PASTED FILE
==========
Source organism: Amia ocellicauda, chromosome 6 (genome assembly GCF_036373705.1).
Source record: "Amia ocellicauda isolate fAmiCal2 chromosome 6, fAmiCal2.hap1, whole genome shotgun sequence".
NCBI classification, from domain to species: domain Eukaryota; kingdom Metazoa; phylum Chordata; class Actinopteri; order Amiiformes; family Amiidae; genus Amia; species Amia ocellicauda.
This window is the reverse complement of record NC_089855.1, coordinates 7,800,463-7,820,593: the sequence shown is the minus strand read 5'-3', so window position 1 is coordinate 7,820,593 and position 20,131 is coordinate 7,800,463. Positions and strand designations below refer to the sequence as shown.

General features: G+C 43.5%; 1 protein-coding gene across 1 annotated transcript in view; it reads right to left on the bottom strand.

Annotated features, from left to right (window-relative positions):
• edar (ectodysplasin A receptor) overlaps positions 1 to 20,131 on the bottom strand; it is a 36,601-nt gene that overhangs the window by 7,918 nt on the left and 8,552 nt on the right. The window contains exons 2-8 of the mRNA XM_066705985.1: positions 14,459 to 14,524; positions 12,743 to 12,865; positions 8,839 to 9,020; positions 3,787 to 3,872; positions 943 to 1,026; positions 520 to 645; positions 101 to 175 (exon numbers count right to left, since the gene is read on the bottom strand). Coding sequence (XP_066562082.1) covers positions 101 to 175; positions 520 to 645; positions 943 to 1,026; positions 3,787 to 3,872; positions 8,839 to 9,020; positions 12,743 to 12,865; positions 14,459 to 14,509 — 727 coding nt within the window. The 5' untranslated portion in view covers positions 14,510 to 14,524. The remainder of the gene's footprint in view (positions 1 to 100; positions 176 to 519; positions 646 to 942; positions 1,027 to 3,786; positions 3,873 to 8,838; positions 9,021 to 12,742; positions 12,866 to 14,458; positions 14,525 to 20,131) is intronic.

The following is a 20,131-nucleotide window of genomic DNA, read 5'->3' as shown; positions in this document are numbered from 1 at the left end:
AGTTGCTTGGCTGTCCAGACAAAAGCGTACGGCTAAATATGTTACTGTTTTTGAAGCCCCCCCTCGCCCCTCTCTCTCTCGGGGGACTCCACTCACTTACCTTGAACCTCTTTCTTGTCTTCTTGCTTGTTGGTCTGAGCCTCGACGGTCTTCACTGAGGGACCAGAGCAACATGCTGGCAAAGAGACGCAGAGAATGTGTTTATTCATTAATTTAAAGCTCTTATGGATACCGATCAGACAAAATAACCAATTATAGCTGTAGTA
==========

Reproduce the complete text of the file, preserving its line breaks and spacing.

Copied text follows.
Source organism: Amia ocellicauda, chromosome 6 (genome assembly GCF_036373705.1).
Source record: "Amia ocellicauda isolate fAmiCal2 chromosome 6, fAmiCal2.hap1, whole genome shotgun sequence".
NCBI classification, from domain to species: domain Eukaryota; kingdom Metazoa; phylum Chordata; class Actinopteri; order Amiiformes; family Amiidae; genus Amia; species Amia ocellicauda.
This window is the reverse complement of record NC_089855.1, coordinates 7,800,463-7,820,593: the sequence shown is the minus strand read 5'-3', so window position 1 is coordinate 7,820,593 and position 20,131 is coordinate 7,800,463. Positions and strand designations below refer to the sequence as shown.

General features: G+C 43.5%; 1 protein-coding gene across 1 annotated transcript in view; it reads right to left on the bottom strand.

Annotated features, from left to right (window-relative positions):
• edar (ectodysplasin A receptor) overlaps positions 1 to 20,131 on the bottom strand; it is a 36,601-nt gene that overhangs the window by 7,918 nt on the left and 8,552 nt on the right. The window contains exons 2-8 of the mRNA XM_066705985.1: positions 14,459 to 14,524; positions 12,743 to 12,865; positions 8,839 to 9,020; positions 3,787 to 3,872; positions 943 to 1,026; positions 520 to 645; positions 101 to 175 (exon numbers count right to left, since the gene is read on the bottom strand). Coding sequence (XP_066562082.1) covers positions 101 to 175; positions 520 to 645; positions 943 to 1,026; positions 3,787 to 3,872; positions 8,839 to 9,020; positions 12,743 to 12,865; positions 14,459 to 14,509 — 727 coding nt within the window. The 5' untranslated portion in view covers positions 14,510 to 14,524. The remainder of the gene's footprint in view (positions 1 to 100; positions 176 to 519; positions 646 to 942; positions 1,027 to 3,786; positions 3,873 to 8,838; positions 9,021 to 12,742; positions 12,866 to 14,458; positions 14,525 to 20,131) is intronic.

The following is a 20,131-nucleotide window of genomic DNA, read 5'->3' as shown; positions in this document are numbered from 1 at the left end:
AGTTGCTTGGCTGTCCAGACAAAAGCGTACGGCTAAATATGTTACTGTTTTTGAAGCCCCCCCTCGCCCCTCTCTCTCTCGGGGGACTCCACTCACTTACCTTGAACCTCTTTCTTGTCTTCTTGCTTGTTGGTCTGAGCCTCGACGGTCTTCACTGAGGGACCAGAGCAACATGCTGGCAAAGAGACGCAGAGAATGTGTTTATTCATTAATTTAAAGCTCTTATGGATACCGATCAGACAAAATAACCAATTATAGCTGTAGTA